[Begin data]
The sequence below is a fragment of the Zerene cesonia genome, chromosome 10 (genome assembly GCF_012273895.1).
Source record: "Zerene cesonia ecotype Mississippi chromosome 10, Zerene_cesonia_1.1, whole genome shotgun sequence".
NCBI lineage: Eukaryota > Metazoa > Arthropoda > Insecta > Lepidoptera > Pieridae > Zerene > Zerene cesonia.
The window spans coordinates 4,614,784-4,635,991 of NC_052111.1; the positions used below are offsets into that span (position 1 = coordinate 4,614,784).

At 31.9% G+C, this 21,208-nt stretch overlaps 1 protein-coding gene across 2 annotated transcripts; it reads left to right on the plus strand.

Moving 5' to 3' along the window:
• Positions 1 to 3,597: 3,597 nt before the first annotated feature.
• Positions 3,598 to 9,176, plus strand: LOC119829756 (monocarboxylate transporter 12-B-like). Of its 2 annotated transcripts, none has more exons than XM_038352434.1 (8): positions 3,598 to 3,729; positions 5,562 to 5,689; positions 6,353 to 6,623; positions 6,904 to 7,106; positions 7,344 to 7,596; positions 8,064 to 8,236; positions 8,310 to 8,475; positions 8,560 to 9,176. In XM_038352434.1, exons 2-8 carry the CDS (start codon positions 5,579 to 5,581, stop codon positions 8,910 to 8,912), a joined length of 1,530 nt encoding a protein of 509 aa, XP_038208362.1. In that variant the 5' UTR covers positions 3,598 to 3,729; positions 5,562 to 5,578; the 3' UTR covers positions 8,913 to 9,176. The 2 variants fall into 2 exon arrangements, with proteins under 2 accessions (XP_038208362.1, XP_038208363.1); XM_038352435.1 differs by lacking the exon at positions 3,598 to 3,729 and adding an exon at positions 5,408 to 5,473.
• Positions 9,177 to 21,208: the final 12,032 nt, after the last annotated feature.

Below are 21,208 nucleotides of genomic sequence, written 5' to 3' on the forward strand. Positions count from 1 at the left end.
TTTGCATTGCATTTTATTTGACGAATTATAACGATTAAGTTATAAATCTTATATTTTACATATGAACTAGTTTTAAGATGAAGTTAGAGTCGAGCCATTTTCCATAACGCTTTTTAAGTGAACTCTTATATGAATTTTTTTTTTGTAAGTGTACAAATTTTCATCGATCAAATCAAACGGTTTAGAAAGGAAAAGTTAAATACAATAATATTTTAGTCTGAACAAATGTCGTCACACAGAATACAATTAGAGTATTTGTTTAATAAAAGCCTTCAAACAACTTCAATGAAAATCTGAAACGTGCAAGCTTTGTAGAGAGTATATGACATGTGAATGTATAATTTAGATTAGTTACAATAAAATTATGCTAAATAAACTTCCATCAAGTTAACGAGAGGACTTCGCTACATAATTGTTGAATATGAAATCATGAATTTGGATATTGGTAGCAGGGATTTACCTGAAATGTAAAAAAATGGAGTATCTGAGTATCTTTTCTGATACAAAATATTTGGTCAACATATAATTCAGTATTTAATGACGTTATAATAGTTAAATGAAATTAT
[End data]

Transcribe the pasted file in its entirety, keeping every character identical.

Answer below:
The sequence below is a fragment of the Zerene cesonia genome, chromosome 10 (genome assembly GCF_012273895.1).
Source record: "Zerene cesonia ecotype Mississippi chromosome 10, Zerene_cesonia_1.1, whole genome shotgun sequence".
NCBI lineage: Eukaryota > Metazoa > Arthropoda > Insecta > Lepidoptera > Pieridae > Zerene > Zerene cesonia.
The window spans coordinates 4,614,784-4,635,991 of NC_052111.1; the positions used below are offsets into that span (position 1 = coordinate 4,614,784).

At 31.9% G+C, this 21,208-nt stretch overlaps 1 protein-coding gene across 2 annotated transcripts; it reads left to right on the plus strand.

Moving 5' to 3' along the window:
• Positions 1 to 3,597: 3,597 nt before the first annotated feature.
• Positions 3,598 to 9,176, plus strand: LOC119829756 (monocarboxylate transporter 12-B-like). Of its 2 annotated transcripts, none has more exons than XM_038352434.1 (8): positions 3,598 to 3,729; positions 5,562 to 5,689; positions 6,353 to 6,623; positions 6,904 to 7,106; positions 7,344 to 7,596; positions 8,064 to 8,236; positions 8,310 to 8,475; positions 8,560 to 9,176. In XM_038352434.1, exons 2-8 carry the CDS (start codon positions 5,579 to 5,581, stop codon positions 8,910 to 8,912), a joined length of 1,530 nt encoding a protein of 509 aa, XP_038208362.1. In that variant the 5' UTR covers positions 3,598 to 3,729; positions 5,562 to 5,578; the 3' UTR covers positions 8,913 to 9,176. The 2 variants fall into 2 exon arrangements, with proteins under 2 accessions (XP_038208362.1, XP_038208363.1); XM_038352435.1 differs by lacking the exon at positions 3,598 to 3,729 and adding an exon at positions 5,408 to 5,473.
• Positions 9,177 to 21,208: the final 12,032 nt, after the last annotated feature.

Below are 21,208 nucleotides of genomic sequence, written 5' to 3' on the forward strand. Positions count from 1 at the left end.
TTTGCATTGCATTTTATTTGACGAATTATAACGATTAAGTTATAAATCTTATATTTTACATATGAACTAGTTTTAAGATGAAGTTAGAGTCGAGCCATTTTCCATAACGCTTTTTAAGTGAACTCTTATATGAATTTTTTTTTTGTAAGTGTACAAATTTTCATCGATCAAATCAAACGGTTTAGAAAGGAAAAGTTAAATACAATAATATTTTAGTCTGAACAAATGTCGTCACACAGAATACAATTAGAGTATTTGTTTAATAAAAGCCTTCAAACAACTTCAATGAAAATCTGAAACGTGCAAGCTTTGTAGAGAGTATATGACATGTGAATGTATAATTTAGATTAGTTACAATAAAATTATGCTAAATAAACTTCCATCAAGTTAACGAGAGGACTTCGCTACATAATTGTTGAATATGAAATCATGAATTTGGATATTGGTAGCAGGGATTTACCTGAAATGTAAAAAAATGGAGTATCTGAGTATCTTTTCTGATACAAAATATTTGGTCAACATATAATTCAGTATTTAATGACGTTATAATAGTTAAATGAAATTAT